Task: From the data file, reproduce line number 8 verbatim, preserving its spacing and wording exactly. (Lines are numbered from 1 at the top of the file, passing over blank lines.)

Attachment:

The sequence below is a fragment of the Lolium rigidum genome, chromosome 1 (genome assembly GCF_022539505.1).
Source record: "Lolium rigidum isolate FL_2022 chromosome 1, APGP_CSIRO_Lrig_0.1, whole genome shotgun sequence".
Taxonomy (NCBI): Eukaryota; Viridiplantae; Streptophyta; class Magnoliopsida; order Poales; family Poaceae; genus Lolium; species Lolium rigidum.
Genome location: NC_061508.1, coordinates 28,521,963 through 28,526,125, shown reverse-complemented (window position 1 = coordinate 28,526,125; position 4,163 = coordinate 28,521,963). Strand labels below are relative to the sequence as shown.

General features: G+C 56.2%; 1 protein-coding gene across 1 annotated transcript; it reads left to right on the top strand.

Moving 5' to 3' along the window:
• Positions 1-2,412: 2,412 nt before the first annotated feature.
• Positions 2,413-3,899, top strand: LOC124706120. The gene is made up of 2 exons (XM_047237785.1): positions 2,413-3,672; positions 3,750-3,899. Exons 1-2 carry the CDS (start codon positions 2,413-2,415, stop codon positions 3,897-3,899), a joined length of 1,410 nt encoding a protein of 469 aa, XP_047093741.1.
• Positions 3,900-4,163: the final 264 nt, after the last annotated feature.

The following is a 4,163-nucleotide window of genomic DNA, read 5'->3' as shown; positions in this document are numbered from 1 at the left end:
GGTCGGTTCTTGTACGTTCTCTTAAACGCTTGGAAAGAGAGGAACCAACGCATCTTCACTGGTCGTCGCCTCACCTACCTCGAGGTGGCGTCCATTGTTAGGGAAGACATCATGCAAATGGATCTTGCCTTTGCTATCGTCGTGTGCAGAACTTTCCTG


• Positions 2,413-3,899, top strand: LOC124706120. The gene is made up of 2 exons (XM_047237785.1): positions 2,413-3,672; positions 3,750-3,899. Exons 1-2 carry the CDS (start codon positions 2,413-2,415, stop codon positions 3,897-3,899), a joined length of 1,410 nt encoding a protein of 469 aa, XP_047093741.1.